JORDON DIXON — On! (review)

JORDON DIXON — On! album cover Album · 2019 · Hard Bop Buy this album from MMA partners
4/5 ·
kev rowland
Jordon Dixon was born and raised in Baton Rouge, Louisiana. He started playing tenor sax when he was twelve and was performing in local clubs within just three years. After high school, he enlisted in the Marines, serving the country for 11 years and having many opportunities to perform music. After his honourable discharge, he moved to Washington D.C. and enrolled in the music program at the University of the District of Columbia, meeting and playing with Allyn Johnson, who has been the director of the jazz program there since 2005. He graduated in 2016, the same year that he made his recording debut with ‘A Conversation Among Friends’.

He has now returned with ‘On!’, which like his debut is solely comprised of original numbers, and again sees him working with Johnson. The line-up is completed by Herman Burney (bass) and Carroll V. Dashiell, III (drums), while J.S. Williams (trumpet) guests on two numbers as he did on the debut. So, sometimes a quintet, sometimes a quartet, and often even working as a trio (no drums), this is a very interesting album indeed: it certainly doesn’t sound like the work of a band leader who in many ways is new to his craft. This is a string album of complex and interwoven songs, and although everyone has their turn at showing off their chops, this is very much a band designed to work together. The key is definitely the relationship between Johnson and Dixon, as they bounce off each other, repeating each other’s themes and melodies. It is Johnson who takes the singular melody from Dixon and drives it, finessing and stretching the themes so that they provide a curtain against which Dixon can stay within it or move tangentially.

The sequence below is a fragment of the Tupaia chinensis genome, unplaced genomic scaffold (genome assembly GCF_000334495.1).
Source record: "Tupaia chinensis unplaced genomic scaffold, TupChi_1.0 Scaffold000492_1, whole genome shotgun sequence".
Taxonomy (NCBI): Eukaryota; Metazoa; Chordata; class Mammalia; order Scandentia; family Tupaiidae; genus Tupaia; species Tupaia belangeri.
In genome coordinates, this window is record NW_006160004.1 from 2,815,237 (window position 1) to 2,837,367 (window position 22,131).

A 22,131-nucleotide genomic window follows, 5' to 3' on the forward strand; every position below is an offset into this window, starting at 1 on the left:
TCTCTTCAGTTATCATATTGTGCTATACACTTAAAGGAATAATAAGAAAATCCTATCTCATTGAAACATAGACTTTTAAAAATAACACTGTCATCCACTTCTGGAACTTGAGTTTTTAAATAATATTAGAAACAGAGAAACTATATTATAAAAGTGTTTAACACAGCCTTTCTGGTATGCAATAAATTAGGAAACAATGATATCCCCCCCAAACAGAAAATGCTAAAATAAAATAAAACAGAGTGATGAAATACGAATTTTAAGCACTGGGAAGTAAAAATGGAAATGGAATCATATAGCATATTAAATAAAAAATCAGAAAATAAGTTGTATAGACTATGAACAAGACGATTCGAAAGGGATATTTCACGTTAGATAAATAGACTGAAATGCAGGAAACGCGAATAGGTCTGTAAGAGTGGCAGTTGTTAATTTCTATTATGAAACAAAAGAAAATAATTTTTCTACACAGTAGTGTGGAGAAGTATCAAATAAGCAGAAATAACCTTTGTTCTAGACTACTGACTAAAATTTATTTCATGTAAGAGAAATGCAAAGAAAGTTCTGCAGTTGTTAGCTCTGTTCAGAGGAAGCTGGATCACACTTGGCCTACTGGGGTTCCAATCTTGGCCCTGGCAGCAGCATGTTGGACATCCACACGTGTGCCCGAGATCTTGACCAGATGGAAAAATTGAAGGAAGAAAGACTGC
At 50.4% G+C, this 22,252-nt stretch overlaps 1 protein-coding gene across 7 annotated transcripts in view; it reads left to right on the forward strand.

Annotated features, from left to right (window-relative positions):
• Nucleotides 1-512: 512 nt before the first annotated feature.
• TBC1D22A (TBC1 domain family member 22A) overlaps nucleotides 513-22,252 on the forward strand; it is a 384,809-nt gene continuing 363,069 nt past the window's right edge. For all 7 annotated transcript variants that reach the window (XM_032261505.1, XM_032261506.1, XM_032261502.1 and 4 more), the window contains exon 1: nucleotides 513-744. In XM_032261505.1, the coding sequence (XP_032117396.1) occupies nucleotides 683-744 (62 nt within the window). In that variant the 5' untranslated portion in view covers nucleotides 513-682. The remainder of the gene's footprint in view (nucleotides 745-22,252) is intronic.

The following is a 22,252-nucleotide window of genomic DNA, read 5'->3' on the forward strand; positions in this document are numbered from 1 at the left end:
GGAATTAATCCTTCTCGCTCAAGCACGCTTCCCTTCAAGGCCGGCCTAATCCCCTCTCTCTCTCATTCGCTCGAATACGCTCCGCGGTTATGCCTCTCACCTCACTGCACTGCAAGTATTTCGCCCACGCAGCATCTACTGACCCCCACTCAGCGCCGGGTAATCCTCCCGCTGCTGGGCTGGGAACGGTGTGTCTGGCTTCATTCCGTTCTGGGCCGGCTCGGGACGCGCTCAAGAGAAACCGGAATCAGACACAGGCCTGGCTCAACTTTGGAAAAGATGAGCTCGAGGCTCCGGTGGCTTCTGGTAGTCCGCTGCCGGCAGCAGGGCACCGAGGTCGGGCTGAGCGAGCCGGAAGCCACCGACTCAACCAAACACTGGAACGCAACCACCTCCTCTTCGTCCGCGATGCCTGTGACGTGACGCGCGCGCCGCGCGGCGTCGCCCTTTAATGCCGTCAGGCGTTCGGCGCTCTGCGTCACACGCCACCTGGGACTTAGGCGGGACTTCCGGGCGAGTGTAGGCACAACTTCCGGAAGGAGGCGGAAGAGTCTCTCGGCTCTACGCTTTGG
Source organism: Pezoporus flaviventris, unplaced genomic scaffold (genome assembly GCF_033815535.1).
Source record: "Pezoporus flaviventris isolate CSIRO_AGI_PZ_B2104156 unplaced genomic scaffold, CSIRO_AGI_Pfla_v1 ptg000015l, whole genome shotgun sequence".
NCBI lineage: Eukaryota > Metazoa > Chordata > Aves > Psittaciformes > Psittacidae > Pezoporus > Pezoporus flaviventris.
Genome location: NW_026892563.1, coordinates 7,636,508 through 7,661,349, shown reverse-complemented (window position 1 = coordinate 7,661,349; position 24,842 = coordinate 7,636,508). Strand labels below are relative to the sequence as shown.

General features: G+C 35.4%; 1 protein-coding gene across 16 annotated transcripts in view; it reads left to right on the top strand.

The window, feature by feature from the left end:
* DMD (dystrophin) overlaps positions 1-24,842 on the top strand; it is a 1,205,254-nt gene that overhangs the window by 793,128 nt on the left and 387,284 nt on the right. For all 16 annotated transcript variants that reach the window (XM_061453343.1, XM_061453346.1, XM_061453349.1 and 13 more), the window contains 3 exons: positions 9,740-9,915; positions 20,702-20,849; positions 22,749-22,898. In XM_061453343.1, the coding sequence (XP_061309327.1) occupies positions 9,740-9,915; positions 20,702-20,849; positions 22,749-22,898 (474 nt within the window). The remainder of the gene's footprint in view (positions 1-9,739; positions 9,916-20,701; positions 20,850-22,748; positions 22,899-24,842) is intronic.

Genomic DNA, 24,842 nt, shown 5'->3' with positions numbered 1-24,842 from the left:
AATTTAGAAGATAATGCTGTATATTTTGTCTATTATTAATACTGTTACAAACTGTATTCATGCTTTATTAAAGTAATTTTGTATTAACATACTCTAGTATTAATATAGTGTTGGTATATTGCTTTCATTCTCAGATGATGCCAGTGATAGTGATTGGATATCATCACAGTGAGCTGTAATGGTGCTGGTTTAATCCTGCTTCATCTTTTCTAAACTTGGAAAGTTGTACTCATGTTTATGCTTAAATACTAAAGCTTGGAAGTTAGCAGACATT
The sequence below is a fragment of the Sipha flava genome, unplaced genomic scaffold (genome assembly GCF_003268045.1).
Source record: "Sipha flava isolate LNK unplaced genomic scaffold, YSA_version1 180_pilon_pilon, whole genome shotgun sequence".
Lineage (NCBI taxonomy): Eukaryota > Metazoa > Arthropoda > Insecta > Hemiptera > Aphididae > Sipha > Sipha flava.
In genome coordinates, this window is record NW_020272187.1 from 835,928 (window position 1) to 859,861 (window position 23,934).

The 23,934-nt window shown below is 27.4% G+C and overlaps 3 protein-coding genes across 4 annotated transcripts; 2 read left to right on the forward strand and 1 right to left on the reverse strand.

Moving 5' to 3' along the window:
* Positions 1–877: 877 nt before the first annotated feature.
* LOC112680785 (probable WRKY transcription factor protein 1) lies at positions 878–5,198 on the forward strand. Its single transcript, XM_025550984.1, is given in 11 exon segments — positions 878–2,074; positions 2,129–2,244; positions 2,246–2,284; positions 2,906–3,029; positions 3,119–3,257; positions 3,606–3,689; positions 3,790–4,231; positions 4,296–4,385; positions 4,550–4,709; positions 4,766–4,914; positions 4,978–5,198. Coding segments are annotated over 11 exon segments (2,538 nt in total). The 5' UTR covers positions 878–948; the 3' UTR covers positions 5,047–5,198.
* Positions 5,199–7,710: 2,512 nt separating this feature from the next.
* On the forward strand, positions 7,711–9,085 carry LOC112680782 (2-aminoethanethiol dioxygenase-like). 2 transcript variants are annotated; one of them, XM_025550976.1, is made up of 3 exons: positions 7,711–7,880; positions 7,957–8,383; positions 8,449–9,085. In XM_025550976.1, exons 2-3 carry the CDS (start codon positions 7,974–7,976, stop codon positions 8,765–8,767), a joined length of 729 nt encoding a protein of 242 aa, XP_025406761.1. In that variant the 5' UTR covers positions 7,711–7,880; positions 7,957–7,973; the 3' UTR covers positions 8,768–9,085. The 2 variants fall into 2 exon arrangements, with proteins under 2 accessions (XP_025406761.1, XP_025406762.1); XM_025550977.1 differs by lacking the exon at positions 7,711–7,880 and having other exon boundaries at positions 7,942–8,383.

There is a great deal on here to enjoy, from frenetic hard bop to numbers which are far more laid-back and delicate, and it is one of these to which I find myself often returning, “She Meant It When She Said It”, which uses space very much as an additional musician. It is slow, respectful, and Johnson’s production and mastering captures it all in manner which makes the listener feel they are there in that small room during the performance. The bass here is simply sublime, working with the piano to provide the perfect backdrop, while a few delicate cymbal touches here and there is all we hear from Dashiel. Delicate yet powerful, this song typifies what this album is all about.
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